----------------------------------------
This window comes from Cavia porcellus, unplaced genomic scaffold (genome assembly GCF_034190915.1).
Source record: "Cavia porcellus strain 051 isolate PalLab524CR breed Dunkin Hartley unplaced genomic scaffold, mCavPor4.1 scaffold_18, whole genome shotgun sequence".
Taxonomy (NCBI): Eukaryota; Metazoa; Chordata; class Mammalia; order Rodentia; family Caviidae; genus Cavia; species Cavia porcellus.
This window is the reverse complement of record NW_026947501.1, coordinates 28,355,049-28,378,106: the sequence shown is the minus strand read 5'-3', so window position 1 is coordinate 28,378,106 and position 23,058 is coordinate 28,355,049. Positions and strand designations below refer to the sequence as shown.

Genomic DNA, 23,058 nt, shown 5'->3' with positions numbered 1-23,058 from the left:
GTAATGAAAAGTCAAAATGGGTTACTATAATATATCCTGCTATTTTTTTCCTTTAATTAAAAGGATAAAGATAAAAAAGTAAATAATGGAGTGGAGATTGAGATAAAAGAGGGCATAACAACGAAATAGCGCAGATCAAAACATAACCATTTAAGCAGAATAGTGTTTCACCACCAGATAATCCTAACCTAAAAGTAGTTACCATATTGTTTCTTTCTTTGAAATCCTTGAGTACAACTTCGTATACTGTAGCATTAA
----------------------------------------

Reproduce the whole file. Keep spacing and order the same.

This window comes from Cavia porcellus, unplaced genomic scaffold (genome assembly GCF_034190915.1).
Source record: "Cavia porcellus strain 051 isolate PalLab524CR breed Dunkin Hartley unplaced genomic scaffold, mCavPor4.1 scaffold_18, whole genome shotgun sequence".
Taxonomy (NCBI): Eukaryota; Metazoa; Chordata; class Mammalia; order Rodentia; family Caviidae; genus Cavia; species Cavia porcellus.
This window is the reverse complement of record NW_026947501.1, coordinates 28,355,049-28,378,106: the sequence shown is the minus strand read 5'-3', so window position 1 is coordinate 28,378,106 and position 23,058 is coordinate 28,355,049. Positions and strand designations below refer to the sequence as shown.

Genomic DNA, 23,058 nt, shown 5'->3' with positions numbered 1-23,058 from the left:
GTAATGAAAAGTCAAAATGGGTTACTATAATATATCCTGCTATTTTTTTCCTTTAATTAAAAGGATAAAGATAAAAAAGTAAATAATGGAGTGGAGATTGAGATAAAAGAGGGCATAACAACGAAATAGCGCAGATCAAAACATAACCATTTAAGCAGAATAGTGTTTCACCACCAGATAATCCTAACCTAAAAGTAGTTACCATATTGTTTCTTTCTTTGAAATCCTTGAGTACAACTTCGTATACTGTAGCATTAA